The first attempt to introduce a general system of local government in New South Wales was inspired by the British Government. The system empowered the Governor to proclaim District Council areas charged with a variety of functions ranging from road construction and maintenance to the establishment of schools.
The first District Council for the Penrith area was appointed by Governor Gipps in 1843. Experience with these District Councils soon revealed flaws and almost immediately attempts were made to remedy them. The New South Wales Legislative Council, realising the futility of patching up a system incapable of fulfilling its functions, declared that District Councils were “totally unsuited to the circumstances of the country, the districts being unable to meet the additional taxation which would necessarily be required in carrying out the various objects contemplated by their constitution and the cost of machinery requisited for bringing them into operation being in itself an obstacle fatal to their success”. No legislative action was taken to reform the system and the District Councils quietly disappeared.
The failure was due mainly to the legislation, which was based mainly an English experience and totally unsuited to conditions in the sparsely populated colonies. There was no Central Government aid and Councils had insufficient revenue to cover their operations. There was also an absence of experienced administrators and engineers.The failures of District Councils led to further neglect of many local services, particularly the maintenance of streets in country towns
Because of mounting concern over the neglect of these areas, Henry Parkes introduced legislation which became law in 1858.
The Municipalities Act of 1858, provided for a voluntary system of incorporation. On receipt of a petition containing the signatures of at least fifty persons liable for rating assessment, the Governor was empowered to proclaim the area a Municipality. The Councils consisted of either six or nine councillors elected by ratepayers for a term of three years, one third retiring annually. The Chairman was elected annually from and by the councillors. Revenue was derived from rates levied upon annual values, while provision was made for Government aid on a sliding scale for a period of fifteen years.
Functions were mainly routine, including the care and management of streets, roads, bridges, ferries and wharves and the provision of water and sewerage schemes.
Thirty five areas were incorporated under this Act and there is no doubt that incorporation as municipalities had brought surprising benefits to many of the areas. However, there was a serious omission in the Act -the absence of provision for the enforcement of rate payments. Advantage was taken by various unscrupulous individuals to avoid payment of rates in addition many larger landholders were antagonistic towards the paying of rates an their valuable properties.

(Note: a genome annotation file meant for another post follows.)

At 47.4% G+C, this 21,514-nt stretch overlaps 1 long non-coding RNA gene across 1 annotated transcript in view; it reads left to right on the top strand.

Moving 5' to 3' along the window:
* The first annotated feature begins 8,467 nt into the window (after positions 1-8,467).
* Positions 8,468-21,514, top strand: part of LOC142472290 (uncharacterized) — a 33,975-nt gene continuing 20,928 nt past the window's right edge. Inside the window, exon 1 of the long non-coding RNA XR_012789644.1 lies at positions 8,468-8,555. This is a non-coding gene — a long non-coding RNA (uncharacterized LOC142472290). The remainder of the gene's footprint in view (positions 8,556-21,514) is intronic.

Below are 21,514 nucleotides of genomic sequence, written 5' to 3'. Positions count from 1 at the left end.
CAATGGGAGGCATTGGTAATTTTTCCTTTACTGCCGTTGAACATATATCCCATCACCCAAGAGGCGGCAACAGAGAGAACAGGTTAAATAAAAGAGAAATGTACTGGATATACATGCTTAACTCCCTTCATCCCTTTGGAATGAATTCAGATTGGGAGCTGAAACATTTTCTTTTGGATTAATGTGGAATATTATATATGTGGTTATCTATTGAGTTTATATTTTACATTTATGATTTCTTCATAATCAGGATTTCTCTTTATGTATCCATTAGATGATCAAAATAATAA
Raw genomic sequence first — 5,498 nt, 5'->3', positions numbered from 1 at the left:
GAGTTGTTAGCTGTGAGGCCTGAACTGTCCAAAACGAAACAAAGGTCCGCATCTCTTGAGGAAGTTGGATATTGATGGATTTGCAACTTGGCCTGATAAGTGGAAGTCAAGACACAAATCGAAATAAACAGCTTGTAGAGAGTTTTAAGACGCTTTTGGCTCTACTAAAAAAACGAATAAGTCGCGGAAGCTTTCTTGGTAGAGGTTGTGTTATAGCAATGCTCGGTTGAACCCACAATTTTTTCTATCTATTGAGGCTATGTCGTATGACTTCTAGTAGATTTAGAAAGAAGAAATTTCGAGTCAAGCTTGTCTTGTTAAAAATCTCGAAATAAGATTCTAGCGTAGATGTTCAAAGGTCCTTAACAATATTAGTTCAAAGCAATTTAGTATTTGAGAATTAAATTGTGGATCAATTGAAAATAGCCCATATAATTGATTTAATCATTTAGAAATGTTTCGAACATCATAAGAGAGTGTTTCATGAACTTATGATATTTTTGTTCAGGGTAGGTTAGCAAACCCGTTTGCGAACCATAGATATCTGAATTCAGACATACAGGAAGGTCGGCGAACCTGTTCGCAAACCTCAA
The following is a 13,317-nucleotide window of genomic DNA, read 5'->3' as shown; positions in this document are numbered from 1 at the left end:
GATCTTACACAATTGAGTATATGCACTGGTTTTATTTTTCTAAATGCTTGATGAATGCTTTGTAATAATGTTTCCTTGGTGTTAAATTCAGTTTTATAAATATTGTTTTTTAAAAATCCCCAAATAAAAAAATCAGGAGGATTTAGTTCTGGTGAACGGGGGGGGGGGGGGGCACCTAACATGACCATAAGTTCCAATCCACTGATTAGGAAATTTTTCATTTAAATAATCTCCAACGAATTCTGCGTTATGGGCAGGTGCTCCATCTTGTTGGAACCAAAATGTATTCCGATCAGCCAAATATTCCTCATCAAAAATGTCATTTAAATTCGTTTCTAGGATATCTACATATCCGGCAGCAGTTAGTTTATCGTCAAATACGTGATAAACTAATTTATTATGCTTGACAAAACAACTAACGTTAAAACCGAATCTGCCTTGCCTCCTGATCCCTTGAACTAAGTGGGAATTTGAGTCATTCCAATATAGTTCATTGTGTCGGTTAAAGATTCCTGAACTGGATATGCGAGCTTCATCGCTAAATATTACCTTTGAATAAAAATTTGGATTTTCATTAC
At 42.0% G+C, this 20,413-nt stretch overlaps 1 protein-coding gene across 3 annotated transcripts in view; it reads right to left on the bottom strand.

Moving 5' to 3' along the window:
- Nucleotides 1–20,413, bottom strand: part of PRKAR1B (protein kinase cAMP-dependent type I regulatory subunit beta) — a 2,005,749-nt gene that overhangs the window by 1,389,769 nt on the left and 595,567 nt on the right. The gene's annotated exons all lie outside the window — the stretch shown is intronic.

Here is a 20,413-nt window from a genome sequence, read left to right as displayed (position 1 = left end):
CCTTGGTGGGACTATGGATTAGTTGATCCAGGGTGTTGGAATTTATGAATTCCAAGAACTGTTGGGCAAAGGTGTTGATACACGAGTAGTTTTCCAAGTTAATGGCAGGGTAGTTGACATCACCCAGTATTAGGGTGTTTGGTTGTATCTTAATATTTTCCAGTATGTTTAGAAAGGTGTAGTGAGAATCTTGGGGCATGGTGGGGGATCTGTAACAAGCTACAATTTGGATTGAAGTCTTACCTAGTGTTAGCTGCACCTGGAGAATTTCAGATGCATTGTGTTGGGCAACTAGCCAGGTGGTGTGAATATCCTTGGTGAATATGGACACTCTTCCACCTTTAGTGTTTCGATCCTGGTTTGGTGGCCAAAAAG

1n 1867, Sir Henry Parkes secured the passage of the Municipalities Act. The 1858 Act was repealed and two types of units were set up: Boroughs and Municipal Districts. Boroughs were to contain at least 1,000 people and be no more that 9 square miles in area and all existing Municipalities were classed as Boroughs. For a Municipal District the qualifications were a population of at least 500 and an area of 50 square miles, no one point to be more then 20 miles from any other. A system of plurality voting, up to four votes, was introduced. Two additional functions were included, namely municipal libraries and the establishment of infants schools for certain classes of children. Over sixty councils established libraries aided by a Government subsidy, but there is no evidence that any municipality established an infants school!
One hundred and sixty seven citizens of Penrith area presented a petition asking for incorporation as a Municipality in 1860.
A counter petition was also presented signed mainly by large landholders in the Greendale area.
The Government, led by Premier John Robertson, considered the matter and eventually agreed to the incorporation and a proclamation of 12th May 1871 was published in the Government Gazette on Saturday, 13th May 1871 to form Penrith Municipal Council .
The First Council
Town Clerk: John Price
In 1890, 138 citizens of St Marys petitioned the government asking for incorporation as a municipality. The government, with Sir Henry Parkes as Premier, agreed to this request and on March 3, 1890, proclaimed the Municipality of St Marys. In 1894, there was a further proclamation with new boundaries to the south and in 1906 there was a further addition in the southern section.
Following a further petition, the Municipality of Mulgoa was proclaimed on 26 July 1893. The new area of the Municipality of Penrith was divided into 3 Wards North, South and Castlereagh (see the Proclamation for details). Another petition resulted in the Municipality of Castlereagh on 9 September 1895. With the passing of the Local Government Act in 1906, the Nepean Shire, south of Mulgoa Municipality, was created and it absorbed Mulgoa Municipality in 1913.
|Municipal Boundaries changed very little from 1913-1949. The map on the left (1946) shows the boundaries of all the Municipal areas that form the present Penrith City Council.In 1949 the Municipalities of Penrith, Castlereagh, St Marys and the ‘A’ Riding of the Shire of Nepean were amalgamated into much large Municipality of Penrith.|
Blue Mountains Shire was created to cover the area to the west of the Nepean River, including Emu Plains.
On January 1, 1949 the former municipalities of Penrith, St Marys and Castlereagh and a portion of Nepean Shire joined to form a new and larger municipality. The Municipality of Penrith was proclaimed a city on 21 October 1959. On 25 October 1963 the Emu Plains area was transferred from the Blue Mountains City Council to Penrith City Council.